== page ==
I see that they have "white tuna" on the menu. After the Globe articles about fish mislabeling and how almost all "white tuna" is really (ick) escolar, I'm not exactly trusting of it.
Anyone with a good palate know if they are selling real white tuna or just escolar? (Or, on the flip side, have you had the escolar reaction?)
from what i understand, "white tuna" IS escolar.
i did quite a bit of escolar reading 5 yrs ago when i got wicked sick in CA after eating some (but not when i had had it before). It is a very big, hot topic in the seafood world. The fish is eaten by the ton in the Australia area, where it lives.
The prevailing (last time i checked; i have not researched it lately)opinion is that you are not likely to have a negatove reaction to it (severe diarhea) unless you eat 6 ounces and over at one time. i am guessing that a typical piece of nigiri is, what, 1/4- 1/2 ounce? escolar is a really delicious fish, raw or cooked. delicious as in rich, like hamachi. its flavor is very distinct (as in bluefish and tuna are very distinct.) hope you try a piece and like it!
p.a. do a CH search and you will find aLOT of discussion.
Made it there tonight as a break from the storm - and I am really impressed! The food was outstanding (beautifully presented with great flavors) and everyone working there was very friendly and helpful.
At the recommendation of Tom the sushi chef, we had the cajun tuna tatar (sic) appetizer - it was a large portion of gorgeous, nicely seasoned seared tuna topped with tobiko and daikon with a great dipping sauce.
The hamachi kama IS indeed all that's described here - huge, fresh, perfectly seasoned and cooked - extremely satisfying! The mackerel nigiri was also pristinely fresh. The ama ebi were GIANT - and fresh / sweet - and the head portions were expertly fried to a crisp - completely delicious - a total bargain at $5-6! I don't understand how they have them "from Maine" when I thought the season was cancelled, but I am sure glad they were there!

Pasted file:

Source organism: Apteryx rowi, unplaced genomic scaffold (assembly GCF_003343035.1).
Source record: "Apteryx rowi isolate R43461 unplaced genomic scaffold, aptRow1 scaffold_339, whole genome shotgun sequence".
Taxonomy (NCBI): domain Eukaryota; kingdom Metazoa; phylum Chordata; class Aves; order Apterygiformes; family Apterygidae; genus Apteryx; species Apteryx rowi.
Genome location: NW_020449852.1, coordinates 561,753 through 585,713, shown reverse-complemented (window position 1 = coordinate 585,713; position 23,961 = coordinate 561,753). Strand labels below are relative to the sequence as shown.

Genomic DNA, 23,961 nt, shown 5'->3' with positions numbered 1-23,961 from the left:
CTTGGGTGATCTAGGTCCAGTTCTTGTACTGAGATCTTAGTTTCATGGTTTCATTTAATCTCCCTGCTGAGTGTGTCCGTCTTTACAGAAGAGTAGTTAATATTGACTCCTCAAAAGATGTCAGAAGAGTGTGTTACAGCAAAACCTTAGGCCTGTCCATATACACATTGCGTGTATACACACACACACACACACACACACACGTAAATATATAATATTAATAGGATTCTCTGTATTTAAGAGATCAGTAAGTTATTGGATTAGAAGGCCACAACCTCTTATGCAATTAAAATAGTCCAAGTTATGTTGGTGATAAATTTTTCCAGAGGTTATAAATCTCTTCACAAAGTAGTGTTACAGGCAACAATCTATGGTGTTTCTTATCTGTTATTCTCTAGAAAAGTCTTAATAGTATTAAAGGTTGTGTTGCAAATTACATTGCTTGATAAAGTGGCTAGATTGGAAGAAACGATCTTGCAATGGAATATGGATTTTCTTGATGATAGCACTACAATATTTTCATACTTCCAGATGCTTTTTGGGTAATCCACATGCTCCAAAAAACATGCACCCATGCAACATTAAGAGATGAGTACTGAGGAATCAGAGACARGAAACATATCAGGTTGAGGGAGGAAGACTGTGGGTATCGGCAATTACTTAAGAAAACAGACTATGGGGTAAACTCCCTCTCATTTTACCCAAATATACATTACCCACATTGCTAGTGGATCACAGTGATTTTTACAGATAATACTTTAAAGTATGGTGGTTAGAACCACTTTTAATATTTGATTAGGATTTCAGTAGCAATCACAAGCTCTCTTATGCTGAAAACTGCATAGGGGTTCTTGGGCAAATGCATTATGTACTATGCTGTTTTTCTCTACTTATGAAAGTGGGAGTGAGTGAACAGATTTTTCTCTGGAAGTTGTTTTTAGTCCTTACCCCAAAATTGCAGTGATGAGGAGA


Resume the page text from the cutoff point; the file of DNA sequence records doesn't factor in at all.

We enjoyed our Sono Special designer maki roll as well and will continue to dabble in that part of th menu in the future based upon it. The Money Bags appetizer recommended by our quite enthusiastic server was a good fried twist on crab rangoon, but probably not a repeat for us.
The house sake was deemed "better than Toraya's" (which we like) and the small menu of bar creations are really well-balanced and pair with the menu nicely. We appreciated the samples of the lychee martini and blueberry lime rickey, neither or which we would order ever (due to my strong personal aversion to artificially-flavored spirits that I probably should get over), but having tasted them will now consider seriously when eating this type of food.
Host owner Terry was extremely hospitable and gracious, very clearly committed to making his customers happy and ensuring they come back. We will return - and can't wait to bring friends as well. This is a totally different experience from our beloved Toraya in a good, diverse way (and they take reservations!) - Arlington needs more options like this!
I'm so glad that you concur with my review of the Hamachi Kama at Sono. It really is the best version of this dish I have had in the Boston area.
Tom and Terry are going out of their way to provide very high customer satisfaction and they make dining at Sono a very pleasant experience.
Like many others on this board I too really like Toraya because it reminds me of being in Japan. Toraya has a more traditional menu which I like but at times it is difficult to get into in the evening so I usually end up going there for lunch. Sono is much larger and has a more extensive menu plus a full bar so I will probably be going there for most dinners.
Tried to go a week ago Friday night, but the wait was an hour for a table for four. Received their takeout menu in the mail (glad to know "we delivery") - it appears just about 100% Japanese and priced at or slightly above Toraya - eager to to try it and hoping it will keep impressing! Sounds really promising!